Almost a Miracle was screened as part of the 2019 Fantasia International Film Festival.

Original trailer (English subtitles)

The Tokyo Night Sky is Always the Densest Shade of Blue (夜空はいつでも最高密度の青色だ, Yuya Ishii, 2017)

tokyo night sky posterLearning to love Tokyo is a kind of suicide, according to the heroine of Yuya Ishii’s love/hate letter to the Japanese capital, The Tokyo Night Sky is Always the Densest Shade of Blue (夜空はいつでも最高密度の青色だ, Yozora wa Itsudemo Saiko Mitsudo no Aoiro da). This city is a mess of contradictions, a huge sprawling metropolis filled with the anonymous masses and at the same time so tiny you can find yourself running into the same people over and over again. Inspired by the poems of Tahi Saihate, The Tokyo Night Sky is at once a meditative contemplation of city life and an awkward love story between two lost souls who somehow find each other in its crowded backstreets.

The heroine, Mika (Shizuka Ishibashi), works as a nurse by day and supplements her income by night as a bar tender in a “girls bar” (basically a normal bar where all the bartenders are female and you have to pay an entrance fee on top of your overpriced drinks). Depressed and anxious, she wanders the city with a poetic interior monologue expressing her constant loathing for its indifferent soullessness. Meanwhile, Shinji (Sosuke Ikematsu) is a casual day labourer working on various projects in the run up to the 2020 Olympics. He describes himself as odd and is over sensitive about being blind in one eye. Unlike his friends and colleagues, Shinji prefers literature to parties and solitude to company.

The two first catch sight of each other in a crowded bar where Mika is trying to buy time before having to head back to a dull double date with her drunken friend and the lewd guys she’s invited to come along, and Shinji is trying to read away from the noise and chaos of his lodging house. They meet again when one of Shinji’s colleagues suggests going to the girls bar, and then seem to be constantly running into one another for no particular reason.

Though romance would seem to be the natural outcome of the “pointless miracle” of their repeated meetings, the process is a slow one. It’s obvious the pair share a deep, innate understanding of each other but they each have various problems which conspire to keep them apart. Shinji, describing himself as odd and assuming he’s annoying, is prone to nervous babbling which Mika correctly guesses is less down to a love of his own voice than a fear of awkward silence. For her part Mika is anxious all the time, brittle and insecure she instinctively rejects attempts at intimacy but somehow warms to Shinji responding to his confession of oddness with a comforting “well then, you’re just like me.”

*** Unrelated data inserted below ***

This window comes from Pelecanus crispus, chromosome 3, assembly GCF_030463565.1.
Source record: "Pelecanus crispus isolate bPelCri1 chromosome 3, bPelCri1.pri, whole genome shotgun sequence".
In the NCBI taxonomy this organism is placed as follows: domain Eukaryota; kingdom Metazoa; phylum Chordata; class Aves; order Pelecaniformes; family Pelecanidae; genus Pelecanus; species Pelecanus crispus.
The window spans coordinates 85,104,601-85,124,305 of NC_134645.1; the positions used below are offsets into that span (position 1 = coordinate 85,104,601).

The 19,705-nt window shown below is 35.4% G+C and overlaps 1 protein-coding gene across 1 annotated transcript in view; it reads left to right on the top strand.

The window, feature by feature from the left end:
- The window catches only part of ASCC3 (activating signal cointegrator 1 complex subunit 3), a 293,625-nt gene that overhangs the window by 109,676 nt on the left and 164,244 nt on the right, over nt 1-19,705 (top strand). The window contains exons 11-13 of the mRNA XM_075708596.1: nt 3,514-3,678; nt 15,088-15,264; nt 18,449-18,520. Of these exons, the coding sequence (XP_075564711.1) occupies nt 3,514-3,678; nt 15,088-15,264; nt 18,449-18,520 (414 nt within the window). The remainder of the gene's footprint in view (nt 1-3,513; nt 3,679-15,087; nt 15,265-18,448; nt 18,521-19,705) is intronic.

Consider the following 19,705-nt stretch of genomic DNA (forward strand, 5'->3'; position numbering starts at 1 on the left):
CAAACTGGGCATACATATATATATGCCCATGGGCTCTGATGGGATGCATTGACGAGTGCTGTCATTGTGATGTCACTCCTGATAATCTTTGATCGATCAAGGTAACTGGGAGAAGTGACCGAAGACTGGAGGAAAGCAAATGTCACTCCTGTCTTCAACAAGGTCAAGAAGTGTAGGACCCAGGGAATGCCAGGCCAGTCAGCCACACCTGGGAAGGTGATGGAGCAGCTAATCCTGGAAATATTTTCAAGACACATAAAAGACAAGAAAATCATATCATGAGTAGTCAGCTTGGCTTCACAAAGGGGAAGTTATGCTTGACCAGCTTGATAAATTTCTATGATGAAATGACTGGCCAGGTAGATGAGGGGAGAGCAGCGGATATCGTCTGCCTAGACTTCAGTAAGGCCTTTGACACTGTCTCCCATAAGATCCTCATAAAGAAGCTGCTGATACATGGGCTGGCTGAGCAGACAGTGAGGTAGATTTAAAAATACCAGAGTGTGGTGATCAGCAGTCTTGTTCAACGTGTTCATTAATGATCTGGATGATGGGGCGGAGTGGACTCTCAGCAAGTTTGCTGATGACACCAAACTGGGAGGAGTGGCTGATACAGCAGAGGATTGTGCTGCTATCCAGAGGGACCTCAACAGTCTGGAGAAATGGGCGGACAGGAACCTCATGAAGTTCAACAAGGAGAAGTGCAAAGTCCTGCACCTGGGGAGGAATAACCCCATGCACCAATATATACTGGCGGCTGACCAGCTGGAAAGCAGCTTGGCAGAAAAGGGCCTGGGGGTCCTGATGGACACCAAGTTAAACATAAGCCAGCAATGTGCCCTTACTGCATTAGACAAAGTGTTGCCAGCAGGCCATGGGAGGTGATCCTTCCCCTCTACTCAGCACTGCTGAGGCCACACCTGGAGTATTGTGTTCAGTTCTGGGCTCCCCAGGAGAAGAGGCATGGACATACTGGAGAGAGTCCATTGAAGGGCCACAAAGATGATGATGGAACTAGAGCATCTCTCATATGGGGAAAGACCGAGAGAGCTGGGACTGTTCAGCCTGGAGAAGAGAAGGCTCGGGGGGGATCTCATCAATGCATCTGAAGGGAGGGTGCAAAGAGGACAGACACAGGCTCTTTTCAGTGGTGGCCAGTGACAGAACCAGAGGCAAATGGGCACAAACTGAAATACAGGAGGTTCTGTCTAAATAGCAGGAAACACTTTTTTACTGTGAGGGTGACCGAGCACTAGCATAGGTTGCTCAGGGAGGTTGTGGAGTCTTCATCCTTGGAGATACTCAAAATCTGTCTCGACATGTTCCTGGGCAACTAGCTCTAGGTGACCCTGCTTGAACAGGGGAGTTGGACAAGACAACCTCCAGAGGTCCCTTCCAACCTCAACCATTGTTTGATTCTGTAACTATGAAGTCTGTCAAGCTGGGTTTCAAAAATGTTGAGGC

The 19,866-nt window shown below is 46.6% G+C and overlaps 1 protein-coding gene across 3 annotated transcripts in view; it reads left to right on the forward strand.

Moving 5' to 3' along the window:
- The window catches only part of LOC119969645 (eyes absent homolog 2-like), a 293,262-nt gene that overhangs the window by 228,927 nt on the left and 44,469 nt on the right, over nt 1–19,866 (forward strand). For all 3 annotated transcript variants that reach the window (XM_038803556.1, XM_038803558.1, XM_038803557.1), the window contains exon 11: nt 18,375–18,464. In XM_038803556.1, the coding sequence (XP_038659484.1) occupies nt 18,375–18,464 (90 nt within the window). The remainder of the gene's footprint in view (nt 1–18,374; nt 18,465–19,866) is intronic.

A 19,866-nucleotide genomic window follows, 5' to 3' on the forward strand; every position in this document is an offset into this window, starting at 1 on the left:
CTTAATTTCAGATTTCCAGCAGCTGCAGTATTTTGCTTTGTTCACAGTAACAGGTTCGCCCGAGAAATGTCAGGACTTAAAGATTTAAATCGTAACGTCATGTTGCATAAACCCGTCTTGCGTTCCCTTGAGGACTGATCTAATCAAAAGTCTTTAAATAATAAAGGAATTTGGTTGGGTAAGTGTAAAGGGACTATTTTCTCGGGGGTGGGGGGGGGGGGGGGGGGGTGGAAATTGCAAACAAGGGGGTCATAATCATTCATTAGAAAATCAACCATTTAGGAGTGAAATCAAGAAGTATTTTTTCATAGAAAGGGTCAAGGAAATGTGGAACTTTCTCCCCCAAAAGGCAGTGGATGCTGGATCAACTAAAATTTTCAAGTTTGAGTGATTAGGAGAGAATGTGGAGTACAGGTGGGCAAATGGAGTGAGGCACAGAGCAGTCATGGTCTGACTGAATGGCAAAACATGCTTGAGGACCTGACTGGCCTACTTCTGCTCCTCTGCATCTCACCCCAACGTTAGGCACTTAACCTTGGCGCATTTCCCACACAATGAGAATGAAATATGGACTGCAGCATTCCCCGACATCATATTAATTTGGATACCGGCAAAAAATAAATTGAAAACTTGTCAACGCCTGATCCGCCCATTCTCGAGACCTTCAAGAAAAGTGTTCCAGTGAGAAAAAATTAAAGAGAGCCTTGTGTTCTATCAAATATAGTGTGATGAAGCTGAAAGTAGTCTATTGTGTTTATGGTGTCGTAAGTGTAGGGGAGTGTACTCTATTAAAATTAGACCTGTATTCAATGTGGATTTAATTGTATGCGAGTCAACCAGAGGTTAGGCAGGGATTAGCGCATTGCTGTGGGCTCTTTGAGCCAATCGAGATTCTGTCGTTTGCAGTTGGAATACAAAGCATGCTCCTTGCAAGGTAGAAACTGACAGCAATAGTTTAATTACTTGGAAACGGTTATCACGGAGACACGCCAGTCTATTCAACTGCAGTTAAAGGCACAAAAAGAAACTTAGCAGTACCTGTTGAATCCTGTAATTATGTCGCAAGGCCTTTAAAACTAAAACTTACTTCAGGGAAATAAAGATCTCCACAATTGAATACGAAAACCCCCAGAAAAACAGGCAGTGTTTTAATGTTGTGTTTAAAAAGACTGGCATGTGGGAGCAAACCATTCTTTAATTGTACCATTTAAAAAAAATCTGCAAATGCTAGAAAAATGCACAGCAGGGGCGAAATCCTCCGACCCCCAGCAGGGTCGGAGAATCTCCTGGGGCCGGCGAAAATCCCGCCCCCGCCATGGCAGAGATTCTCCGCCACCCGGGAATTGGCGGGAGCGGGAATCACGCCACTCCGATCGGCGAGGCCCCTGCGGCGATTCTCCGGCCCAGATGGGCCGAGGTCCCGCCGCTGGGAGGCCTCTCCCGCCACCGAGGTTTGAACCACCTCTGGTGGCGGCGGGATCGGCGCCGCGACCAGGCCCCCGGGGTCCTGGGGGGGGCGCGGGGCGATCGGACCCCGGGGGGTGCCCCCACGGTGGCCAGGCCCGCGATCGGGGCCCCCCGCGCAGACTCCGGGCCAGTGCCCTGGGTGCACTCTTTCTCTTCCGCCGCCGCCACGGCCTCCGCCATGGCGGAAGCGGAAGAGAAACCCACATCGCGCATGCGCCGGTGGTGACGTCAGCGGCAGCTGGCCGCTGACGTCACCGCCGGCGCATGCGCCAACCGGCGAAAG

The pair advance and retreat as they wander around the city they both claim to hate but as much as they keep each other at a distance their lives begin to overlap and run in parallel. Mika receives a text from an ex (Takahiro Miura) with a confused declaration of love while Shinji receives one from an old high school classmate (Ryo Sato) with much the same effect. Mika insists that love makes you boring, that you’ll never find someone who is prepared to love the most pitiable part of you, and that there is no such thing as love on this planet, but her protestations point more towards a kind of soul-searching and buried hope than they do of active rejection.

Ishii marries the romantic undercurrent with an ambivalent portrait of the stratified city. Mika, a nurse by profession, needs to take a second job to make ends meet while the more traditionally working class Shinji is a sensitive intellectual relegated to dangerous and insecure employment. As a day labourer he gets no employment benefits like sick pay or insurance – hence when he’s injured on the job he avoids letting anyone know for as long as possible because it means both loss of wages and a doctor’s bill. An older friend (Tetsushi Tanaka) has ruined his back through long years of overwork and is now left with nothing while a Filipino migrant worker (Paul Magsign) pines for home and the wife and child waiting for him there.

Shinji’s anxieties are partly economic – trapped in insecure employment which may well, as his older friend points out, dry up once the Olympics rolls around but the greater problem is inertia. During their journeys around the city, Shinji and Mika run into the same busker (Yoshimi Nozaki) who is always singing the same strange song about her underarms sweating which seems to echo their shared anxiety. Yet the song she offers them also provides a note of hope as she enthusiastically reaches the “Ganbare!” chorus, cheering the pair of frightened lovers on and encouraging them to pursue their dreams and desires rather than waiting around for something to happen.